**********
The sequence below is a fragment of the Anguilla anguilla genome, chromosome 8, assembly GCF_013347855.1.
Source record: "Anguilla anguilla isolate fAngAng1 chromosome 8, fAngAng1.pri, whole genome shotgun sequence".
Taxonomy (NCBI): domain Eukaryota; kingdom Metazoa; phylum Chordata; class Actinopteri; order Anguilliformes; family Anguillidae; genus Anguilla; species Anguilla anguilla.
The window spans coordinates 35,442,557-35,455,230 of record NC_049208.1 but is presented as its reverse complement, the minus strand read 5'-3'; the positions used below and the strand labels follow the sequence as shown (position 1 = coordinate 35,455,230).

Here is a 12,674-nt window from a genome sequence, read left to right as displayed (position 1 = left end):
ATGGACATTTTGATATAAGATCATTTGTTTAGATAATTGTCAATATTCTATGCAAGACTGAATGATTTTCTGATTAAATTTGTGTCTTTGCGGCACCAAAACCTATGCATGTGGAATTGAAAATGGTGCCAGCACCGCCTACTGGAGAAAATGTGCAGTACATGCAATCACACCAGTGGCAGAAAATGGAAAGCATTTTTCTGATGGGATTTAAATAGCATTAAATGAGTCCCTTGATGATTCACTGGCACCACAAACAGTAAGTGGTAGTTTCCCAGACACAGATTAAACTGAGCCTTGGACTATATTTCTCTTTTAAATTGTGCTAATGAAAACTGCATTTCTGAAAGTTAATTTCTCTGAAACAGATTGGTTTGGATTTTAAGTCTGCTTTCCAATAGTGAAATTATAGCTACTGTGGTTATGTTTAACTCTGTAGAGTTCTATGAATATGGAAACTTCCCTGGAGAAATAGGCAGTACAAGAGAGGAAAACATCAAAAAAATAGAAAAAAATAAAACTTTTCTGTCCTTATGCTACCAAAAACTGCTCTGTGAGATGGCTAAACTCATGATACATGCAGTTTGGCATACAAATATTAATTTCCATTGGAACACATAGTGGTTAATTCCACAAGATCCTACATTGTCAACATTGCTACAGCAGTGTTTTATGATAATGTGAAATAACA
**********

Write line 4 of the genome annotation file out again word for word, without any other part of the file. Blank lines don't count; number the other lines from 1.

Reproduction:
The window spans coordinates 35,442,557-35,455,230 of record NC_049208.1 but is presented as its reverse complement, the minus strand read 5'-3'; the positions used below and the strand labels follow the sequence as shown (position 1 = coordinate 35,455,230).